Objective: To study the influence of long-term volume therapy with different solutions and continuous administration of pentoxifylline on plasma concentrations of circulating adhesion molecules.
Design: Prospective, randomized study.
Setting: A surgical intensive care unit (ICU) of a university hospital.
Patients: Forty-two patients with sepsis secondary to major surgery were included.
Interventions: The patients were randomly separated into three groups. In group 1 (n=14), volume therapy was exclusively carried out with 10% low-molecular-weight hydroxyethyl starch solution. In group 2 (n=14), patients exclusively received 20% human albumin for volume therapy. In group 3 (n=14), volume therapy was not defined and pentoxifylline was continuously given (1.4 mg/kg/hr iv).
Measurements and main results: From arterial blood samples, plasma concentrations of soluble adhesion molecules (endothelial leukocyte adhesion molecule-1 [soluble ELAM-1], intercellular adhesion molecule-1 [soluble ICAM-1], vascular cell adhesion molecule-1 [soluble VCAM-1], and soluble granule membrane protein-140) were serially measured on the day of admission to the ICU ("baseline" value) and during the next 5 days at noon. No significant differences between the three groups were found for macrohemodynamics. Soluble ELAM-1, soluble ICAM-1 and soluble VCAM-1 plasma concentrations were markedly higher than normal values at baseline in all groups. In the hydroxyethyl starch group, soluble ELAM-1 plasma concentration decreased to the normal range, whereas it further increased in the human albumin group and was almost unchanged in the pentoxifylline group. During the study period, soluble ICAM-1 and soluble VCAM-1 plasma concentrations remained unchanged in the hydroxyethyl starch group. However, these concentrations increased in the other groups. Soluble granule membrane protein-140 increased significantly only in the human albumin group (483 +/- 103 to 683 +/- 94 ng/mL). In the hydroxyethal starch-treated patients, Acute Physiology and Chronic Health Evaluation II score decreased significantly (from 24.3 +/- 3.4 at baseline to 17.0 +/- 3.3 at the end the study period). Only PaO2/FIO2 was correlated to plasma concentrations of adhesion molecules.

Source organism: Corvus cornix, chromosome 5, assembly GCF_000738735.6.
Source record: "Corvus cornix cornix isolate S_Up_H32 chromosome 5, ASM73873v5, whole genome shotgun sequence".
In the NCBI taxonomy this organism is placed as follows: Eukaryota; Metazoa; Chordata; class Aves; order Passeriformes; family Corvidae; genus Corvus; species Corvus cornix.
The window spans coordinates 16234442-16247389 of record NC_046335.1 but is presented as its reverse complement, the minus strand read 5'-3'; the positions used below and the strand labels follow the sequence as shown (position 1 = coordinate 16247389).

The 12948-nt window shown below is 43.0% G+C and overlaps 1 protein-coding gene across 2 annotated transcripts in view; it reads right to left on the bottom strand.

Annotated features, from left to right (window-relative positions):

Conclusions: Sepsis is associated with markedly increased plasma concentrations of adhesion molecules, indicating endothelial activation or damage. By long-term volume therapy with hydroxyethal starch solution, these concentrations remained unchanged or even decreased, whereas in patients in whom human albumin was infused or pentoxifylline was given continuously, plasma concentration of soluble adhesion molecules further increased.